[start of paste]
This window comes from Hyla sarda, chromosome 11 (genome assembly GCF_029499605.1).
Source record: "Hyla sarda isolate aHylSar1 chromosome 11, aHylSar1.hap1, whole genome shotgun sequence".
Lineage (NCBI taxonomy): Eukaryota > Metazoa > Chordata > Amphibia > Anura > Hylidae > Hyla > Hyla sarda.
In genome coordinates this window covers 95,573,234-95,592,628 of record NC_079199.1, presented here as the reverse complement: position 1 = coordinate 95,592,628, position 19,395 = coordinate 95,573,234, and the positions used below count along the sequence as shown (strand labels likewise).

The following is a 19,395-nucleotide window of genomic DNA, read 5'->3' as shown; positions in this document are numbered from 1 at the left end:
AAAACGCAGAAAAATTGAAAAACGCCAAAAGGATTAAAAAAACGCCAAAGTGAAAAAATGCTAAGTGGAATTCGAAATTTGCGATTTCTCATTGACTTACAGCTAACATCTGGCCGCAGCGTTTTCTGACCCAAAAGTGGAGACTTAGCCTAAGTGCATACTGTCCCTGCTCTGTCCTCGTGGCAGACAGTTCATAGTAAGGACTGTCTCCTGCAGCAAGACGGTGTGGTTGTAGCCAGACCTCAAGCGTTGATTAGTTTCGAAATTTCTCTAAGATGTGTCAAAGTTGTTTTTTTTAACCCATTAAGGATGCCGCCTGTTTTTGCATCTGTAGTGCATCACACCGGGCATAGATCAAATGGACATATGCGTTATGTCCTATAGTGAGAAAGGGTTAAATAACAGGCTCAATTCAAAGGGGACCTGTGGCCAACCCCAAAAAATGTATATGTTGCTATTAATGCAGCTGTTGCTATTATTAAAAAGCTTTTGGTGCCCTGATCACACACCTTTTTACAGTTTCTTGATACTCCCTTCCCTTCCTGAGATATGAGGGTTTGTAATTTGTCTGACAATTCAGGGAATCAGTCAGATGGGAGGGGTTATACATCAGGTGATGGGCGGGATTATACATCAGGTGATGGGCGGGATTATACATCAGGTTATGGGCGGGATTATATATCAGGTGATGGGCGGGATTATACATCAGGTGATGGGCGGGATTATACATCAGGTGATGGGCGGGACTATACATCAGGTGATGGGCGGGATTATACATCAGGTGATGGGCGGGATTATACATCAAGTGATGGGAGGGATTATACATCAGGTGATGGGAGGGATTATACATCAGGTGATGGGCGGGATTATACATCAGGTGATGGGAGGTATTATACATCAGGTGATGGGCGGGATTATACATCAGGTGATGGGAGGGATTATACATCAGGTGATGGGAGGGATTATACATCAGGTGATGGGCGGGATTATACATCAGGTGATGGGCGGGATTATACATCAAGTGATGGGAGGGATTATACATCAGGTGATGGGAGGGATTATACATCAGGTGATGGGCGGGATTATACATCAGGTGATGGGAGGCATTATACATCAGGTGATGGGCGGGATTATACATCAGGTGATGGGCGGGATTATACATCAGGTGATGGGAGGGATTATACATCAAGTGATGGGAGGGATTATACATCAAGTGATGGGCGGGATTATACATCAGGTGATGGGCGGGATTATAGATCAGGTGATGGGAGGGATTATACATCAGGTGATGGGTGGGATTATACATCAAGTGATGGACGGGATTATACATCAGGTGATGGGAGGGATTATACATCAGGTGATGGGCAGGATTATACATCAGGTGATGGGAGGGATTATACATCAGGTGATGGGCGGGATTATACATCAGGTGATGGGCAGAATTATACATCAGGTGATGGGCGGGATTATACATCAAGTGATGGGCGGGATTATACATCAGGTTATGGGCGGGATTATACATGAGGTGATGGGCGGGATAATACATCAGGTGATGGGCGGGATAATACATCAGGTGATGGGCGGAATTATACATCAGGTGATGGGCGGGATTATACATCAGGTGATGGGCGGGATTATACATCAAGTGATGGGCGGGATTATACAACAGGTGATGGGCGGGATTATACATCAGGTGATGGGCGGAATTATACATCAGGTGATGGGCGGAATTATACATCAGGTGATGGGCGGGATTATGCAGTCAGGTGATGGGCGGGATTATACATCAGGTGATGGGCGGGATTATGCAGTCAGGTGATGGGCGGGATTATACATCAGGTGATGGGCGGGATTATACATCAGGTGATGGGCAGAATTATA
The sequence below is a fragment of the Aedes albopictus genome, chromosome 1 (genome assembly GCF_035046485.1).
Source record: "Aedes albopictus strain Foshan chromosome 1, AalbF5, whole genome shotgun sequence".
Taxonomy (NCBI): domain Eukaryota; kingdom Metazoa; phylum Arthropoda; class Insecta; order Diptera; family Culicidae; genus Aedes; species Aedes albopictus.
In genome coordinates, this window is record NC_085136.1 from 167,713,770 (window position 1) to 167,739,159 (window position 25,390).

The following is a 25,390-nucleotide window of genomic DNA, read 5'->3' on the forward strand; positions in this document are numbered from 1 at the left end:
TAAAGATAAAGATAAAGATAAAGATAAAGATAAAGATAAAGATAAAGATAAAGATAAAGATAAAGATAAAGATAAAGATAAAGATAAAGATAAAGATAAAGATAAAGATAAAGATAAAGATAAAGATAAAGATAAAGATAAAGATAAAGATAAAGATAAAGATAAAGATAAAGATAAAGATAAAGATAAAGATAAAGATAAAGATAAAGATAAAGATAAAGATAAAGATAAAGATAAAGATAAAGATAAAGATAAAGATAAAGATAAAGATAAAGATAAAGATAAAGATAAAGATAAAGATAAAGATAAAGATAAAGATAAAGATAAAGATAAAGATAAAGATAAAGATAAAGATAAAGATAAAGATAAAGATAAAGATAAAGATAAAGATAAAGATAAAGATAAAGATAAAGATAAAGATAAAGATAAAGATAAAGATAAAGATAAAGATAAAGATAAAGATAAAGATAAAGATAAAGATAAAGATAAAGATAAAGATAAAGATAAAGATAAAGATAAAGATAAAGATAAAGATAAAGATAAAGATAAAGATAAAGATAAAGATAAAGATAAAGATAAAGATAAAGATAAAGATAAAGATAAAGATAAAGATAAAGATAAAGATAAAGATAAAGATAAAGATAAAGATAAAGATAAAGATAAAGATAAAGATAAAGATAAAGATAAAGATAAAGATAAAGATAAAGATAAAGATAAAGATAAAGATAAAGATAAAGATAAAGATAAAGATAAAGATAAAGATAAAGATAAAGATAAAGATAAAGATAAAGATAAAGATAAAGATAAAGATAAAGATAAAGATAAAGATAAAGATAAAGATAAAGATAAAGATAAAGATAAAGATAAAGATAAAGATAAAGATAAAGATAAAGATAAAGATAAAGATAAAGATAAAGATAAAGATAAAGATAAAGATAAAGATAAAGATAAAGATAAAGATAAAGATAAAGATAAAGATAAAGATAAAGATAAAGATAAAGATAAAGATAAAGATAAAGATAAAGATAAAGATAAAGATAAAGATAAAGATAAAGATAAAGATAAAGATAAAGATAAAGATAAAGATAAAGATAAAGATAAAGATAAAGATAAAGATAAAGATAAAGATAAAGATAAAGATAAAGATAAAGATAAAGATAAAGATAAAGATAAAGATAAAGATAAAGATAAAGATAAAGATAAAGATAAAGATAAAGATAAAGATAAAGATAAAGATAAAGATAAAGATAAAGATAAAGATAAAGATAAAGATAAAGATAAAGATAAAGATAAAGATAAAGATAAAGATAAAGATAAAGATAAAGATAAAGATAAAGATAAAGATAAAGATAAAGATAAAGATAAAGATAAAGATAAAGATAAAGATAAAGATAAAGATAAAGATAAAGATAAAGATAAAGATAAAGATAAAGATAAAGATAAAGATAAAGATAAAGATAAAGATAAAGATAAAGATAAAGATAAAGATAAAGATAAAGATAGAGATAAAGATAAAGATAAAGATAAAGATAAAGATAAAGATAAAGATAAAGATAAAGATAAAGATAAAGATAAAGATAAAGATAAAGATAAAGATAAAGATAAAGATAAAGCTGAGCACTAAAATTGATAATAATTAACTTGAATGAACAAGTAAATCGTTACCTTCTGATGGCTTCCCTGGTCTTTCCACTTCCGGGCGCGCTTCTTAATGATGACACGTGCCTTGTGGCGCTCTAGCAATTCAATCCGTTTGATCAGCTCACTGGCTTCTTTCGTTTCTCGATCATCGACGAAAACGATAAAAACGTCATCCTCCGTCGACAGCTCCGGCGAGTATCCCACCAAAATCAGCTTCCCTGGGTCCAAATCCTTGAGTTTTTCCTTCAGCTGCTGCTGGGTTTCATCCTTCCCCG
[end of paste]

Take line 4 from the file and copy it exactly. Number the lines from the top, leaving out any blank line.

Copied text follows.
In genome coordinates this window covers 95,573,234-95,592,628 of record NC_079199.1, presented here as the reverse complement: position 1 = coordinate 95,592,628, position 19,395 = coordinate 95,573,234, and the positions used below count along the sequence as shown (strand labels likewise).